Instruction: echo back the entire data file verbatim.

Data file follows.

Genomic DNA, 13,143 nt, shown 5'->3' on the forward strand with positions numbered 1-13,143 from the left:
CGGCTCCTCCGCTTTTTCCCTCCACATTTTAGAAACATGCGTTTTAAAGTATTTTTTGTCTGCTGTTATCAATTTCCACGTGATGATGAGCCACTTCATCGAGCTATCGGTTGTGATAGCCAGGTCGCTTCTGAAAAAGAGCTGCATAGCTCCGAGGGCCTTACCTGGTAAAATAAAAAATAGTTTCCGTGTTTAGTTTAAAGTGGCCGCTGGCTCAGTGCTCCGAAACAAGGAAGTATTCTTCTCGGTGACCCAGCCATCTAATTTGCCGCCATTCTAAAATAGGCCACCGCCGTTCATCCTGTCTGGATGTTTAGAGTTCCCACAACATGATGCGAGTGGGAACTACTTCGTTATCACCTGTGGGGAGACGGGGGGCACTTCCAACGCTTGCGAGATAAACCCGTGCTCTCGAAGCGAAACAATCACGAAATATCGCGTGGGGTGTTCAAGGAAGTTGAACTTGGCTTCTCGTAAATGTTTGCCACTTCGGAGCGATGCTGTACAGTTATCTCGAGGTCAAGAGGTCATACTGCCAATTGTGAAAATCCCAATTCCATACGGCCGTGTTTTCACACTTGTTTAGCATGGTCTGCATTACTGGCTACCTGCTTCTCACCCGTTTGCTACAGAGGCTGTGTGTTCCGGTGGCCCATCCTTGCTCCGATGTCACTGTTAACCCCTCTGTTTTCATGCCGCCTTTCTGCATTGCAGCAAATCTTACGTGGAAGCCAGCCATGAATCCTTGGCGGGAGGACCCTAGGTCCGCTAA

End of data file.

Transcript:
Genomic DNA, 13,143 nt, shown 5'->3' on the forward strand with positions numbered 1-13,143 from the left:
CGGCTCCTCCGCTTTTTCCCTCCACATTTTAGAAACATGCGTTTTAAAGTATTTTTTGTCTGCTGTTATCAATTTCCACGTGATGATGAGCCACTTCATCGAGCTATCGGTTGTGATAGCCAGGTCGCTTCTGAAAAAGAGCTGCATAGCTCCGAGGGCCTTACCTGGTAAAATAAAAAATAGTTTCCGTGTTTAGTTTAAAGTGGCCGCTGGCTCAGTGCTCCGAAACAAGGAAGTATTCTTCTCGGTGACCCAGCCATCTAATTTGCCGCCATTCTAAAATAGGCCACCGCCGTTCATCCTGTCTGGATGTTTAGAGTTCCCACAACATGATGCGAGTGGGAACTACTTCGTTATCACCTGTGGGGAGACGGGGGGCACTTCCAACGCTTGCGAGATAAACCCGTGCTCTCGAAGCGAAACAATCACGAAATATCGCGTGGGGTGTTCAAGGAAGTTGAACTTGGCTTCTCGTAAATGTTTGCCACTTCGGAGCGATGCTGTACAGTTATCTCGAGGTCAAGAGGTCATACTGCCAATTGTGAAAATCCCAATTCCATACGGCCGTGTTTTCACACTTGTTTAGCATGGTCTGCATTACTGGCTACCTGCTTCTCACCCGTTTGCTACAGAGGCTGTGTGTTCCGGTGGCCCATCCTTGCTCCGATGTCACTGTTAACCCCTCTGTTTTCATGCCGCCTTTCTGCATTGCAGCAAATCTTACGTGGAAGCCAGCCATGAATCCTTGGCGGGAGGACCCTAGGTCCGCTAA